Alacati Guide

Alaçatı is a beautiful little town that has grown in a few years from a sleepy backwater into a resort that has everything. Where else can you find vineyards, olive groves, windmills, long stretches of gorgeous coastline and world-class windsurfing, all within easy reach of some of Turkey’s best boutique hotels and restaurants?

Early in 2000, Alaçatı re-invented itself and became sought out by travelers seeking beauty, tranquility, quality and respect for the natural environment. One by one the 19th century stone houses have been restored and a plethora of small hotels, each more charming than the last, have opened for business.

Alaçatı has a relatively short history given its location on the Aegean Sea. It was founded in the 1850s by Greek workmen brought in to clear local marshland that served as a breeding ground for malaria-carrying mosquitoes. Other villages and towns near Alaçatı were founded much earlier, as much as 4,000-5,000 years earlier. This was an area with beautiful harbors and in some cases healing hot springs. Even officials from Egypt were drawn to nearby Ilıca.

Alaçatı was so attractive that afterwards the Greeks decided to stay and set about planting grapevines. During the exchange of populations following World War I, Turks from the Balkan area settled at Alaçatı while the resident Greeks moved to the Greek mainland. The result has been the preservation of the 19th century houses built by the Greeks.

Some of Turkey’s loveliest small hotels are now in Alaçatı. Most of them restored stone houses over 150 years old, these hotels spellbind visitors with the way they harmonize old and new. U.K. newspaper The Sunday Times put Taş Otel, the first “hotel de charme” in Alaçatı, on their list of top 20 continental hotels, and British daily The Guardian ran an article on Alaçatı and İncirliev, one of the most charming boutique hotels in the town.

The area’s coastlines are protected, windsurfing and kite surfing clubs were opened, and world championships have been held. Alaçatı has become one of the best sites in the world for the sport of windsurfing, with its protected bay, always windy but not rough. The Professional Windsurfers Association Slalom World Cup took place in Alaçatı this summer and the event was covered by The New York Times. Source: Hurriyet Daily News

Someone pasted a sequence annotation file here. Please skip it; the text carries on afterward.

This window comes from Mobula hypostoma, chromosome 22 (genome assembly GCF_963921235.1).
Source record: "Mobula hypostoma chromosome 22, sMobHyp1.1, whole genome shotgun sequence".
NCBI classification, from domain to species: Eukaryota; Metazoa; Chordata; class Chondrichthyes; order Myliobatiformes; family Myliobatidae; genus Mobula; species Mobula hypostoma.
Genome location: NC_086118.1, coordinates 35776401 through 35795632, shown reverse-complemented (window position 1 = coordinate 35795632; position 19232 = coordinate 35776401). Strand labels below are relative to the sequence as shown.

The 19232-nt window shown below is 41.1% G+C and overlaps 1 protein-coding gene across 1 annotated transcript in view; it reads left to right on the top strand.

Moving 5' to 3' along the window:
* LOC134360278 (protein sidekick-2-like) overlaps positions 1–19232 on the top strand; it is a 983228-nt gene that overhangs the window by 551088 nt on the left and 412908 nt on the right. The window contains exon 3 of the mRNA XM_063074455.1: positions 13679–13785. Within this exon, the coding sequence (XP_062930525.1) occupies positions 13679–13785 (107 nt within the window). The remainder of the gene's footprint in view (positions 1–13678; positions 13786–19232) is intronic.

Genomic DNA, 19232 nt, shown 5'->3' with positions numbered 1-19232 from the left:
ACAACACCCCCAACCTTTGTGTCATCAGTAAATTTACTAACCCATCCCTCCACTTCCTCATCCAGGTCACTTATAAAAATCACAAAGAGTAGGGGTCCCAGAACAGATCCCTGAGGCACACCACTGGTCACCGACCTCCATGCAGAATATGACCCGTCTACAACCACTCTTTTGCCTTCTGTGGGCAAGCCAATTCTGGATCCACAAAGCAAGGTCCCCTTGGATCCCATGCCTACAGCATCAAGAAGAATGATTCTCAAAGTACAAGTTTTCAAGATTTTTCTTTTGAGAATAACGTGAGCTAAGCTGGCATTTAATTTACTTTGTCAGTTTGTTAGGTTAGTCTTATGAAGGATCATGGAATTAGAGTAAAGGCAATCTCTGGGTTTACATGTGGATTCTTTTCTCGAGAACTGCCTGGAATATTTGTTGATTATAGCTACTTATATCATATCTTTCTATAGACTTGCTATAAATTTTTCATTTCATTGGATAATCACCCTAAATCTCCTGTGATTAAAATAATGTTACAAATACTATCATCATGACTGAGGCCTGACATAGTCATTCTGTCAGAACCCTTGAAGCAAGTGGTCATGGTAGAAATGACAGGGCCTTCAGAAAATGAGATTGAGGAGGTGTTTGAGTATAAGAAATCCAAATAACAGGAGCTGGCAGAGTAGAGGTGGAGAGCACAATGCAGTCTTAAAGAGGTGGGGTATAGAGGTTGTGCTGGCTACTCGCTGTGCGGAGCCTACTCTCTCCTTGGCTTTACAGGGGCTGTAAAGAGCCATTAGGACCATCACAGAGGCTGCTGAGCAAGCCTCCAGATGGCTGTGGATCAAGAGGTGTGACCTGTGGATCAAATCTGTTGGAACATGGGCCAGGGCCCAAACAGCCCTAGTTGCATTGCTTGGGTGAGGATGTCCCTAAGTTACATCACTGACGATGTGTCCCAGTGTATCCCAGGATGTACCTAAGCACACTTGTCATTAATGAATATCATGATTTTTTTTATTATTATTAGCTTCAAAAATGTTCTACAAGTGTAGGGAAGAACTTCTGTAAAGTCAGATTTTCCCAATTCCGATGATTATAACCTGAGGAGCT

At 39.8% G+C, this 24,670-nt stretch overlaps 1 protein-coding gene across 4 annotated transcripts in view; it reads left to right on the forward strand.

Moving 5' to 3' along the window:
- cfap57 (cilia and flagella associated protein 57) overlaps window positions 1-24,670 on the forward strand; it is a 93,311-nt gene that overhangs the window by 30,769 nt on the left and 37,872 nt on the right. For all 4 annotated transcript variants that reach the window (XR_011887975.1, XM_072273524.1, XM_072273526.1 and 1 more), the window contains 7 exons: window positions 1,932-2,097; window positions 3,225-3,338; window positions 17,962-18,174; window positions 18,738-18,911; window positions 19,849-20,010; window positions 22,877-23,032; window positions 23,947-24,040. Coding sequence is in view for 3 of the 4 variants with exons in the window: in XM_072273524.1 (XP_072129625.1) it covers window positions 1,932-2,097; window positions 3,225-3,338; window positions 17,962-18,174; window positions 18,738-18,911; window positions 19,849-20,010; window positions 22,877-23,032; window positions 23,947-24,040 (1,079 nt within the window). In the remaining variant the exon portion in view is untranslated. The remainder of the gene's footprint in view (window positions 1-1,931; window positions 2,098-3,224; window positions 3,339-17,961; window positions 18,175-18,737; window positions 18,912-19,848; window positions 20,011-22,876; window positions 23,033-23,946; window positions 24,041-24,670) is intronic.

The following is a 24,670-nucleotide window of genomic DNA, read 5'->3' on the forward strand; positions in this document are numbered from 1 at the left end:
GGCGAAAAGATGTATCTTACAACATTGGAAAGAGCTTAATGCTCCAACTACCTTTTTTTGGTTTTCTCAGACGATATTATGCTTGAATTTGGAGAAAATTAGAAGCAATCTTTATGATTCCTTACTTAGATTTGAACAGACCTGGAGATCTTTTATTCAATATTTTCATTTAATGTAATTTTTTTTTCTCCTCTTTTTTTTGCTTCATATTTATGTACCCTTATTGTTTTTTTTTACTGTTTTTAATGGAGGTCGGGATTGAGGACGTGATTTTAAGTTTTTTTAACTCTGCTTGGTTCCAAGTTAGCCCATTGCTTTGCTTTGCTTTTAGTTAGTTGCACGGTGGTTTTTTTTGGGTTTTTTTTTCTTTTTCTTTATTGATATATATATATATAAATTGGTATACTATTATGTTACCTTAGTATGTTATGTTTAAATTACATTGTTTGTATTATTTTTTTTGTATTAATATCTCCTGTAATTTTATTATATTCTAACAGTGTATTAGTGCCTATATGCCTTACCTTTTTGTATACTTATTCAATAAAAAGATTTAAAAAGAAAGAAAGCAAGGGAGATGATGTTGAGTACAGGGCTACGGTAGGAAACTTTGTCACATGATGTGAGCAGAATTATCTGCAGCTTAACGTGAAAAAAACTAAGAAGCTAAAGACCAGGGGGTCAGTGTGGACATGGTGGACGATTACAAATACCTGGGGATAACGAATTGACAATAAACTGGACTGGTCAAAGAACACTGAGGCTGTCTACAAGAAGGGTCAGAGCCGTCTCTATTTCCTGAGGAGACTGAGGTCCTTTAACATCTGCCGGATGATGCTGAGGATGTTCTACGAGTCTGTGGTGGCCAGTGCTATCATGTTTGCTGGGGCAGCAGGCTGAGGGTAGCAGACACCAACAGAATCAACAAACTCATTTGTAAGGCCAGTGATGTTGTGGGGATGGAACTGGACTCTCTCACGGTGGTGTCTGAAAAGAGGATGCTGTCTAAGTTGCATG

Two of the motives that brought Alaçatı to the status of Turkeys favorite holiday resort in recent years is its world famous windsurfing spot and its beaches.


The main bay lies at a distance of 4 km from Alaçatı center, and right beside Alaçatı yacht marina there is a shallow section approximately 500 m in width and 330 m in length. Therefore even non swimmers will find adequate space within such a large area to start to learn windsurfing at beginners level. This bay, called Yumru Cove, is where windsurfing clubs are located and it extends for 1900 m from one end to the other. The mountainous mass along its the eastern end helps remove any possible trainees anxiety associated with open sea. The spot is surrounded by land in three directions and only the southern part joins open sea, which makes it highly safe. Kıtesurfing is also done alongside windsurfing in the cove.

Alaçatı township is part of the district of Çeşme within Turkey's İzmir Province. The town of Alaçatı is located on the "narrow waist" Çeşme Peninsula traces in its extremity. It is at the center of a corridor where the winds from the north to the south and in the reverse direction abound. The dominant summer wind of poyraz allows Alaçatı to "breathe", while lodos wind which blows more frequently in winter keeps the climate mild.

The number of windy days in Alaçatı (330 days a year) is well above the average in Turkey. This abundance of these winds is the motive that brought Alaçatı to the position of one of the foremost windsurfing centers of the world.

The town is surrounded to its north by the locality of Ilıca, famous for its beach, to its south by the port of Alaçatı where windsurfing clubs are located, and to its west with Karadağ heights covered with olive trees and, since more recent date, with vineyards.

The Alaçatı center is located at a distance of 3 km from the sea and lies at an average altitude of 16 meters. Access to Alaçatı is quite easy through the six-lane İzmir-Çeşme highway and with İzmir center at a distance of only 70 km and with Adnan Menderes Airport served by international flights at a distance of 90 km. For those who depart from İstanbul with their own vehicles, once on Bandırma quay served by High Speed Craft services in partance of İstanbul's Yenikapı quay, a 340 km road through Balıkesir, Manisa and İzmir brings travellers to Alaçatı in about 4-5 hours.

Alaçatı is also served by regular intercity bus services in partance of İstanbul by the companies Varan and Ulusoy. In order to come by bus from İzmir to Alaçatı, travellers can take Çeşme Seyahat bus services in partance of İzmir Central Bus Terminal or Üçkuyular Bus Terminal. The bus ride to Alaçatı from İzmir lasts only an hour.
Yachts can dock directly at Alaçatı marina which is located at 38°15'N, 26°23'E.

The distances between Alaçatı and a few of important centers are as follows:
# Alaçatı - İzmir : 70 km.
# Alaçatı - Çeşme : 7 km.
# Alaçatı - Ildır : 15 km.
# Alaçatı - Efes : 155 km.

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